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Innovative adaptation measures to boost African cities’ resilience to climate change lie in nature

Published: 21 Oct 2022
Adaptation
Innovative adaptation measures to boost African cities’ resilience to climate change lie in nature

During the CoM SSA Day event held in Dakar, sub-Saharan African cities advocated for investing in being better-prepared and resilient to climate change effects through innovative adaptation measures that lie in nature. While solutions can be found by working with nature, these also need to be sustainable, safeguard ecosystems, and add value to communities.

Africa’s urban population is the fastest growing globally. Millions of people in the continent are concentrated in locations that can be highly vulnerable to disaster, pollution, and the impacts of climate change. Coastal urban areas usually have higher population densities due to the economic opportunities associated with them. According to some estimations, in 15 years, half of all Africans will likely live in a town or a city. Africa’s populations in low-lying coastal zones will rise at an annual rate of 3.3 percent between 2000 and 2030, which is double the world’s average.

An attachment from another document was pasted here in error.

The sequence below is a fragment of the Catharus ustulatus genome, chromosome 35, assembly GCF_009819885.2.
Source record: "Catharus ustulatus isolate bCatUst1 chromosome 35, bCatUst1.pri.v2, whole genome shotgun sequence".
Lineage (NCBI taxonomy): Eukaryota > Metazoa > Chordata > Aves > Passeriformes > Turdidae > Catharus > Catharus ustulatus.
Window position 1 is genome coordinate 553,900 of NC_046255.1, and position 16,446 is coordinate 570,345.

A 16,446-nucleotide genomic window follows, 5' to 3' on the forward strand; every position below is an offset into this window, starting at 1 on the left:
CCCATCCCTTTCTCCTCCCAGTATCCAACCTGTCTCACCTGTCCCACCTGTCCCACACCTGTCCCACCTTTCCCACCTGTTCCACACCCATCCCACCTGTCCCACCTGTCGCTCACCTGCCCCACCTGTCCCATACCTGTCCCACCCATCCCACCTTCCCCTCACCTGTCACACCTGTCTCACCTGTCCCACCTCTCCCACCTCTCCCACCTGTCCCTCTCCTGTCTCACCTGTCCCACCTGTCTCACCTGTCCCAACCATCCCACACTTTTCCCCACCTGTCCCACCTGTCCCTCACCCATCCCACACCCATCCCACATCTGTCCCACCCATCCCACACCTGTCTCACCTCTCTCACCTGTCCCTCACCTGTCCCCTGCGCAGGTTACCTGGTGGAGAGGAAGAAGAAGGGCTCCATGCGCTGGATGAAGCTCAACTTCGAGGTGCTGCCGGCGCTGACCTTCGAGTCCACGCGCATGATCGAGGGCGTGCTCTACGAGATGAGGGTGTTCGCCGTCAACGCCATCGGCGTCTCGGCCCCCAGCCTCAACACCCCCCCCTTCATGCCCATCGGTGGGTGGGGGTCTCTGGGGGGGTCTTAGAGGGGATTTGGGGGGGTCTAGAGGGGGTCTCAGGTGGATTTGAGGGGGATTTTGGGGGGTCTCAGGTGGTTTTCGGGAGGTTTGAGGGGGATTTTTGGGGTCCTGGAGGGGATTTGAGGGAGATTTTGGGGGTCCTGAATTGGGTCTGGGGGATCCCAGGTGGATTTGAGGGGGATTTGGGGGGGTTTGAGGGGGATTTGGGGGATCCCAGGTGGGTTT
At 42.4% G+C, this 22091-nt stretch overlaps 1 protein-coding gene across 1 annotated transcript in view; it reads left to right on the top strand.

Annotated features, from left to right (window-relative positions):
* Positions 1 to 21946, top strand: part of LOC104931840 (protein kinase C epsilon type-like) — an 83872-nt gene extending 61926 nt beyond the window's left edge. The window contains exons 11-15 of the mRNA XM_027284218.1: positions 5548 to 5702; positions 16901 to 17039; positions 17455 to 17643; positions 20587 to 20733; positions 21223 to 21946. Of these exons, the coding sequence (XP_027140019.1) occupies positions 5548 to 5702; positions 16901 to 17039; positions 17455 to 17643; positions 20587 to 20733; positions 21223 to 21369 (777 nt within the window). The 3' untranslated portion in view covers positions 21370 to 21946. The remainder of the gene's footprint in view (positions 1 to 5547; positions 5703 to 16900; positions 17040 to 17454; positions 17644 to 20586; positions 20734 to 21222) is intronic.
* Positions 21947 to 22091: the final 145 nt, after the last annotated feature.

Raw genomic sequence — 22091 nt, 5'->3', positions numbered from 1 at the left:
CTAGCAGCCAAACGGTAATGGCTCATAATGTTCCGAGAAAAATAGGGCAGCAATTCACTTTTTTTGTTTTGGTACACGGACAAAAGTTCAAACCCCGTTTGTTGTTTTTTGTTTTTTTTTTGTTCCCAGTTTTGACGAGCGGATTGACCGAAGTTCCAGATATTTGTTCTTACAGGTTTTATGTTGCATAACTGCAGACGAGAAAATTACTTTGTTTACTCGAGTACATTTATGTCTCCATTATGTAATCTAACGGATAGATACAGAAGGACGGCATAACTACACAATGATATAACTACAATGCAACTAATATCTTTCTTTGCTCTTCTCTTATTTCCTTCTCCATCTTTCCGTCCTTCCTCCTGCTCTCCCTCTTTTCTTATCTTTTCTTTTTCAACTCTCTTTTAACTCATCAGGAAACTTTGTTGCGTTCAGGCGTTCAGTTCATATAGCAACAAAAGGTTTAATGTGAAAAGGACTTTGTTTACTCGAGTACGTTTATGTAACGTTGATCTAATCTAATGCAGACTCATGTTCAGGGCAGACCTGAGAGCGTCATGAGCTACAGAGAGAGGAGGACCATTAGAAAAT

How will climate change affect people who live in Africa’s coastal cities?

Climate change greatly impacts people in the sub-Saharan region due to rising sea levels, coastal erosion, and saltwater intrusion in freshwater systems. These effects have a direct influence on economic activities, the habitat, and the resilience capacity of the population.
 
In the recent CoM SSA Day event held in Dakar, climate experts discussed adaptation through integrated coastal management and what role local governments and cities should have in the management of coastal zones.
 
No region of the world is unaffected by climate change exposure, and coastal erosion is a phenomenon that knows no boundaries. Although currently, the rise in water is not the main problem derived from climate change, it will be if the planet's temperature continues to rise.  According to Iñigo Aniel-Quiroga from the GOVERNADAPT project, “combining damages of coastal inundation and erosion, the number of people affected by these phenomena will increase by 20% by 2050, by 80% by 2100, and by 170% in the worst case scenario”. He added that “without data, cities will not be able to analyse the phenomenon optimally and provide appropriate responses. Having an accurate overview of the problem and the solutions to implement requires a combination of scientific studies and a participatory approach”.  In the same line, Sylla Aïssata B. Sall from the Centre de Suivi Ecologique (CSE) also emphasized that, “good adaptation projects must be consistent with national and local priorities, but also with available scientific and political guidelines. Decision-makers and researchers must be involved, as they guide the choice of adapted technologies after having developed scenarios and models”.